I’m so glad I’m not disappointed by the show. The creative choices and changes made were for the most part, likable and interesting, so I approve. Fans of Archie have waited so long for this show and I am pleased that it’s here and seems like it can last.

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Did any of you watch Riverdale? What did you think of it? Will you be tuning in next week? Please discuss with me!


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Why Does Daytime TV Suck?

No, seriously, WHY?


I don’t have an answer, so if you’ve come here to get one then you are out of luck.

But honestly, is anyone else confused and angered and maybe even a little saddened by the sheer suckiness of daytime television? Because I can’t be the only one who’s had to settle for some weird programming.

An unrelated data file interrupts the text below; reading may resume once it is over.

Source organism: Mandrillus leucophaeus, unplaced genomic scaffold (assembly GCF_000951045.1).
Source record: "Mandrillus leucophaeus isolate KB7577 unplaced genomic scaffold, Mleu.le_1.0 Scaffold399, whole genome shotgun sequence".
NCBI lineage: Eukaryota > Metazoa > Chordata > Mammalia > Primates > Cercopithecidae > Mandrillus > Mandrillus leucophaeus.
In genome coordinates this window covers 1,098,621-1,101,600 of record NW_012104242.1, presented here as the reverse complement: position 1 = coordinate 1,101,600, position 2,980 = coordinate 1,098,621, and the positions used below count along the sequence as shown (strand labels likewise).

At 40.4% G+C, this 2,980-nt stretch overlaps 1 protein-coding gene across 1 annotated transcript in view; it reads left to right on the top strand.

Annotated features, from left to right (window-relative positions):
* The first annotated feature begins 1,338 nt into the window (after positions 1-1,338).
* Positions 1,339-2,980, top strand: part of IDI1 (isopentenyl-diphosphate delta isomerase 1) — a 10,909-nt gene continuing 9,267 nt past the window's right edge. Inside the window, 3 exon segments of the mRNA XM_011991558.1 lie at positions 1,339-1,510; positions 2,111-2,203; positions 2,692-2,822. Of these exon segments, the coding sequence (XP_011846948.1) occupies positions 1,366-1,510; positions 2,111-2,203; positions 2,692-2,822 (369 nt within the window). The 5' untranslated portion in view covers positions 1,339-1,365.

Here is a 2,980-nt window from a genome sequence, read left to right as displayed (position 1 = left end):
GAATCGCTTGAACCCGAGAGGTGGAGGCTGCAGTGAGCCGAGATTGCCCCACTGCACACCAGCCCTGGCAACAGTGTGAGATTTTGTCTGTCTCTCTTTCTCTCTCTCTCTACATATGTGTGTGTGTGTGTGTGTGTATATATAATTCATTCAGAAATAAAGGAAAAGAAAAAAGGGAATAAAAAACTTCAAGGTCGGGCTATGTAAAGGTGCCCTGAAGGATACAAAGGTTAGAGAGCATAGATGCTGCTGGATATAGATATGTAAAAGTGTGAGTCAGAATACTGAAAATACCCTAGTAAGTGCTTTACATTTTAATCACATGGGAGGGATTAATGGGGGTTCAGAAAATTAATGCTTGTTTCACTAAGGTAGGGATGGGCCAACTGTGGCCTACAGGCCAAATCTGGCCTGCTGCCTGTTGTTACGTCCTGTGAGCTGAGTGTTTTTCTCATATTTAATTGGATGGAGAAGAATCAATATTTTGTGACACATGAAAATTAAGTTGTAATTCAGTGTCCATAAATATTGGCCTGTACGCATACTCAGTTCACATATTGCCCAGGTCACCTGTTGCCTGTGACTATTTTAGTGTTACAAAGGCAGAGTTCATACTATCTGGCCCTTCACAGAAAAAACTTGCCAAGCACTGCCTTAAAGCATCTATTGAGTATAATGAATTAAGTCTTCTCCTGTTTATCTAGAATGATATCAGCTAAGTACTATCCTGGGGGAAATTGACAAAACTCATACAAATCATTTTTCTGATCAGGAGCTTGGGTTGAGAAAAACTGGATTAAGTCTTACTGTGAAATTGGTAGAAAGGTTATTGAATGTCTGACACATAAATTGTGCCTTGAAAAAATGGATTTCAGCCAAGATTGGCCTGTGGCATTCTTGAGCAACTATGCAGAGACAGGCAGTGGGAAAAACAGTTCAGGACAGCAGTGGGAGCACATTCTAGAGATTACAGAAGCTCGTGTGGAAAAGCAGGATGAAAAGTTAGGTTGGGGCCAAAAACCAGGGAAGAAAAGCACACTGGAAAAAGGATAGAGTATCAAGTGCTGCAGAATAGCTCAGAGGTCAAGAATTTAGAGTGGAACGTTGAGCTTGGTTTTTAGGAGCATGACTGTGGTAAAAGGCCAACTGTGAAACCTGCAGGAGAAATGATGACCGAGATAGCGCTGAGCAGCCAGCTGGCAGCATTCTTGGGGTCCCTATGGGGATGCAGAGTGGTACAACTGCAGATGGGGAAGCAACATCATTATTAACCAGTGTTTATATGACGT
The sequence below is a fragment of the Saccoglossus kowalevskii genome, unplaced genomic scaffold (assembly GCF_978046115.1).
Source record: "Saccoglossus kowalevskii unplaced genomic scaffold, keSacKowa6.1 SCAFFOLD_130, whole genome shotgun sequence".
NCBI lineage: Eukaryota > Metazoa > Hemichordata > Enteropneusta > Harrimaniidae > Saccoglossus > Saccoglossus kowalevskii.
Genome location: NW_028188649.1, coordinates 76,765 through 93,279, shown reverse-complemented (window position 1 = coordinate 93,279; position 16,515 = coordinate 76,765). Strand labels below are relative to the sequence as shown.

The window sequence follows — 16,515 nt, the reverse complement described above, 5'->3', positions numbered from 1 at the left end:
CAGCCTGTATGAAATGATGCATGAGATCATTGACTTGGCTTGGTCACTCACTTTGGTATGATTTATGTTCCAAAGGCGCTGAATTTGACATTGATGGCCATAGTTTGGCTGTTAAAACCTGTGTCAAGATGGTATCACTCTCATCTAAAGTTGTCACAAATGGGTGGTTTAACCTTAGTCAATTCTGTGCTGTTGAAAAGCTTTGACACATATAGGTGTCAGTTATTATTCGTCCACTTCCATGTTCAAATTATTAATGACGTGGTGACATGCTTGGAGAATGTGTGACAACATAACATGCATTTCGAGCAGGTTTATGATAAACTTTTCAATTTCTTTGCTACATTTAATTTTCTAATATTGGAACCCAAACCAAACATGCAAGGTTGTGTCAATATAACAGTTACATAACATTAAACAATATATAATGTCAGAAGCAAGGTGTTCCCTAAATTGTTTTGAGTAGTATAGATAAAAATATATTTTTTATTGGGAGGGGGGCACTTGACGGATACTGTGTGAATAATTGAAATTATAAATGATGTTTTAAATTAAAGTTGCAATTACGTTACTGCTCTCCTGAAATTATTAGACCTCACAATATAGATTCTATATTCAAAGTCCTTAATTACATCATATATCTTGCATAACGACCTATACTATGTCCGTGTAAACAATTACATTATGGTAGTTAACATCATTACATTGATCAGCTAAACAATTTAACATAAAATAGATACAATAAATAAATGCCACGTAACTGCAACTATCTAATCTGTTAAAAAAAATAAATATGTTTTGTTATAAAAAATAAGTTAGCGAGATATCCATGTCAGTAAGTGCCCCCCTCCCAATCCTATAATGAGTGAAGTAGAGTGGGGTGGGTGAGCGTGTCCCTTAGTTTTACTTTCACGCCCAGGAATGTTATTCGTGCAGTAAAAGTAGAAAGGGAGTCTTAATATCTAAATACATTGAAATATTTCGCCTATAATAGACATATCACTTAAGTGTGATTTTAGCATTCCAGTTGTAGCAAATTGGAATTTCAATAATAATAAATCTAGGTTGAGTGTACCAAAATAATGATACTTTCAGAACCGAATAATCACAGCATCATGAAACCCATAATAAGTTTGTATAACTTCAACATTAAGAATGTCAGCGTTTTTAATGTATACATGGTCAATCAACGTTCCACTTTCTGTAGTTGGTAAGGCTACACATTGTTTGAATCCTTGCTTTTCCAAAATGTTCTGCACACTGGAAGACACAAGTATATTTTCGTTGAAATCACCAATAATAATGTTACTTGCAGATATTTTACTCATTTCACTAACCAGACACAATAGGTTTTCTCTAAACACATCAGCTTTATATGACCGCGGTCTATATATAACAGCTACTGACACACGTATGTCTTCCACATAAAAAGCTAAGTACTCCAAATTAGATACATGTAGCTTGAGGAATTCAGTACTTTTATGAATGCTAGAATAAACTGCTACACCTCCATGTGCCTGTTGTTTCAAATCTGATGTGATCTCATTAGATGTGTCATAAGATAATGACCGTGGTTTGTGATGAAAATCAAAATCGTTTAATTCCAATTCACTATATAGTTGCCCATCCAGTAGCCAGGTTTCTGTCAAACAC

I know that the majority of the world isn’t just lazing around watching TV all day, and I know most people work, but that doesn’t mean there can’t be some good stuff on. I know it’s a bad time slot, but what’s the harm in playing something decent?

In the summers, after the school semester ends and before I get a job, I watch TV….like, all day. So I get very familiar with what is on and what I want to watch. I end up watching random morning talk shows, random disturbing episodes of Law And Order (I don’t even care for that show!) and praying that I find something more exciting to do in the afternoon (lest I be condemned to watch episodes of Dr. Phil or Bar Rescue!). Sometimes I’d find re-runs of good sitcoms (Modern Family, How I Met Your Mother…), which would be great, but then I’d find that the same episodes were on during prime time as well, so I’d have to avoid them.